Latin Rudiments: Rhythms coming and going
by Fidel Morales
Fidel Morales - Cuban drummer, percussionist, composer, arranger, author and educator - has just released his first book Afro-Cuban Techniques for Drum Set & Percussion.
As the author himself explains, "This work is the result of many years devoted to the exploration of this folkloric musical tradition - with its wide variety of genres - combined with the study of classical music, jazz and contemporary music". The goal of this book is to provide drummers and all musicians interested in the study of Afro-Cuban rhythms with the technical elements required to play this style of music. Fundamentals such as clave, patterns, Latin rudiments, interdependence, "3 against 2", and ostinatos are only some of the tools taught in this book.
Master drummer Ignacio Berroa welcomed the release of this book and said that is "a great book for drummers who want to improve their independence skills and get closer to the magical world of Afro-Cuban music". Afro-Cuban Techniques for Drum Set & Percussion contains dozens of advanced practice exercises and solos for musicians to approach this style and improve their drumming skills.
Some things are linked together.
I started studying classical percussion in Cuba with two great masters, Federico Chea and Marcos Valcárcel. From them I learned music reading and percussion rudiments. Afterwards, I studied with Lorenzo Barés, Juan Ramos (RIP) and my dear teacher Roberto Concepción.
While I was going to school I would also seek the wisdom of working musicians such as drummers and percussionists that I admired. I was always surprised when they told me about the music they enjoyed listening to.
Pedrito Vega, played with "Los Yakos" and told me about Shelly Mane; Amadito Valdés was into Walfredo de los Reyes; Guillermo Barreto from "Orquesta Cubana de Música Moderna" told me he liked listening to Mel Lewis; José Luis Quinatana "Changuito", who since he was a kid had played "quinto" in "comparsas", told me he liked Steve Gadd; Andrés el Negrón, a conguero who back them played with Isaac Delgado's Orchestra, compiled in a cassette tape all the jazz and fusion drummers he was into. Even Miguel Angá himself recorded a funk tune in the drum set for a renowned TV show.
I remember Papo, the conguero from Nicolás Reynoso's jazz group called "Sonido Contemporáneo". I had the privilege to play in this band. While I was in the group Nicolás told me of Changuito's "mano secreta" (secret hand technique) back when he was playing with maestro Felipe Dulzaides.
Years later, Panamanian Pablito Llanes brought the great Giovanni Hidalgo to a show I was playing with my orchestra "Layé" at cabaret "Inna Nega" located at the Holyday Inn in Panama City. Even though I had studied rudiments back in school I was surprised that all these patterns had names like "drag"', "flam""ratamacue", etc. Just for fun I will tell Giovanni to play a rudiment on a table so I could guess which one was it. We were hanging out and doing this until 4:00 am!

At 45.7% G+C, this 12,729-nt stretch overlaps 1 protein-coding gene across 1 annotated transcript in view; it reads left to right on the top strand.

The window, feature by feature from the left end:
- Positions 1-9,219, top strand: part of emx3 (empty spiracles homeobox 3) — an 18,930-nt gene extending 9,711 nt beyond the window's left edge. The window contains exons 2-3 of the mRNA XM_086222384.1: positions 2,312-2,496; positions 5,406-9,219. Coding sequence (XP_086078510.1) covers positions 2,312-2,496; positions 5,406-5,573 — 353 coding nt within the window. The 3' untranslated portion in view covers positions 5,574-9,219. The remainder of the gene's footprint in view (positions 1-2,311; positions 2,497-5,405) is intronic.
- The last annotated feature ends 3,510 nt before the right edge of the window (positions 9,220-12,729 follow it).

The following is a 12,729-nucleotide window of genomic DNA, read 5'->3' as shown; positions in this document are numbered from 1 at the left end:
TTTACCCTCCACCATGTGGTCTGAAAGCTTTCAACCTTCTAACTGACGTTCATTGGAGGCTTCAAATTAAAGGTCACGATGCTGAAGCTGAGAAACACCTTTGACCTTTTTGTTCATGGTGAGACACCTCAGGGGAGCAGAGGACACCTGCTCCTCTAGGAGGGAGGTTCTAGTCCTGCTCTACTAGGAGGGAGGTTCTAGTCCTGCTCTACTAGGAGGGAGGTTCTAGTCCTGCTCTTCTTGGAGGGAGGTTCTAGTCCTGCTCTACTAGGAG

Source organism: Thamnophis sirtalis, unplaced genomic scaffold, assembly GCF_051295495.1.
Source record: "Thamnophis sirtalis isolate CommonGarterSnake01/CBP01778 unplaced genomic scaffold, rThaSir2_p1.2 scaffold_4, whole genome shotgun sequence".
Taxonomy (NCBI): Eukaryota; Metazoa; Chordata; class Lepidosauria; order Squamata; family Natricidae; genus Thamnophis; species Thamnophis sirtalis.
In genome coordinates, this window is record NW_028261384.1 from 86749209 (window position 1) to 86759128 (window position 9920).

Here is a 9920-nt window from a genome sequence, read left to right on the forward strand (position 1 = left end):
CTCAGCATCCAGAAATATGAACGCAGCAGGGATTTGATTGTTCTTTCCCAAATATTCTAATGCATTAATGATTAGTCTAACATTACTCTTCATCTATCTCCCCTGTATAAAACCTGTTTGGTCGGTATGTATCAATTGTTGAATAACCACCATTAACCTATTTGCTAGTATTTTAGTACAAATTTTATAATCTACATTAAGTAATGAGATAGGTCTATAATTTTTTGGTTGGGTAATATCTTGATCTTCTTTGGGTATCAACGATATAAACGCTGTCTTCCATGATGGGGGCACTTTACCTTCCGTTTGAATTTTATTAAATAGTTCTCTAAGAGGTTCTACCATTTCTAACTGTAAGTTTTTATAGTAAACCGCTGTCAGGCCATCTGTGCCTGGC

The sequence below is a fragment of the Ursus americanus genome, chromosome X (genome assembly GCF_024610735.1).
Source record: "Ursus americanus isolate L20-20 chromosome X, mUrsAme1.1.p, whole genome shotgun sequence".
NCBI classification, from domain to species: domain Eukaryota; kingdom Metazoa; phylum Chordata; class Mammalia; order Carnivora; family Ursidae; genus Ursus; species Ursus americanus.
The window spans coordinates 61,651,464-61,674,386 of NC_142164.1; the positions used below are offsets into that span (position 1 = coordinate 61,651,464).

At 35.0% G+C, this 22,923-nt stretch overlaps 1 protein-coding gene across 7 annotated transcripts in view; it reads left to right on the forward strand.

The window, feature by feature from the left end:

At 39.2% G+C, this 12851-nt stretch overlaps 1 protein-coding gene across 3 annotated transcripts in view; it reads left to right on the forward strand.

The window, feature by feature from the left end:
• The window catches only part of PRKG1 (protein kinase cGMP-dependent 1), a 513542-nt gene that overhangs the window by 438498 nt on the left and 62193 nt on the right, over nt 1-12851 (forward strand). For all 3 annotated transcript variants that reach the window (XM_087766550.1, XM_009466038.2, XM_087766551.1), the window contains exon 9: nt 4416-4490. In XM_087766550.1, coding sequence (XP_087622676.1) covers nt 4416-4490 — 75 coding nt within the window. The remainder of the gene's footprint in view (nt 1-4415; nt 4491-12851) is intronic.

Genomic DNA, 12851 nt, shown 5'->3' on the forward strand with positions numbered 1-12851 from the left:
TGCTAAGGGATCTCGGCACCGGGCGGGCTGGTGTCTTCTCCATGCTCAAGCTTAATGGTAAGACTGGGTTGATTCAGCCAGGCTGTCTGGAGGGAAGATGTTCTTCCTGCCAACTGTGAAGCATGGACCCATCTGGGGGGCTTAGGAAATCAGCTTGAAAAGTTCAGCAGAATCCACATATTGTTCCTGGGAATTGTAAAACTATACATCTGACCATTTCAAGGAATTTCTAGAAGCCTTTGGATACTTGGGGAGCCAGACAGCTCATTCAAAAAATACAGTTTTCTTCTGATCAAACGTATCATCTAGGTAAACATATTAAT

In my opinion people like Giovanni were ahead of the curve. They caused a revolution by incorporating the technical aspects of rudiments and finding ways to make them sound musical and not like mere flashy exercises. I have already mentioned some "congueros" who were adept in this modern approach to express themselves. As a drummer, I felt that all the chops and technique I brought to Afro-Cuban music and the ideas I exported from other cultures sounded like I dragged them by the hair instead of having a natural flow. Because of this I decided to organize my ideas in a way that would benefit me and also have a pedagogical application so I could help other musicians.
To accomplish the goal I previously described I based my study on three elements:
- Rhythmic elements from Afro-Cuban percussion (rhythmic patterns, accents, displacements, etc.)
- The Rudimental tradition of classical percussion (Lawrence Stone, John Pratt, etc.)
- Rhythms and linear rudiments from Funk (Rick Latham, David Garibaldi, etc.)
Combining these elements and orchestrating them around a musical instrument should bring forth modern sound effects and a floating like approach to solos and rhythm in general. I advice you all to play ostinato figures with your feet while playing these suggested exercises. This will be beneficial to further develop coordination and independence, which is essential for drummers, and modern percussionists that employ the use of cowbells, jam blocks and bass drums (kick) among other devices in their set. In addition to these benefits incorporating ostinato figures on the lower limbs can add two more voices to your performance.
I would like to think that this is my humble contribution to my students and those who love Afro-Cuban music.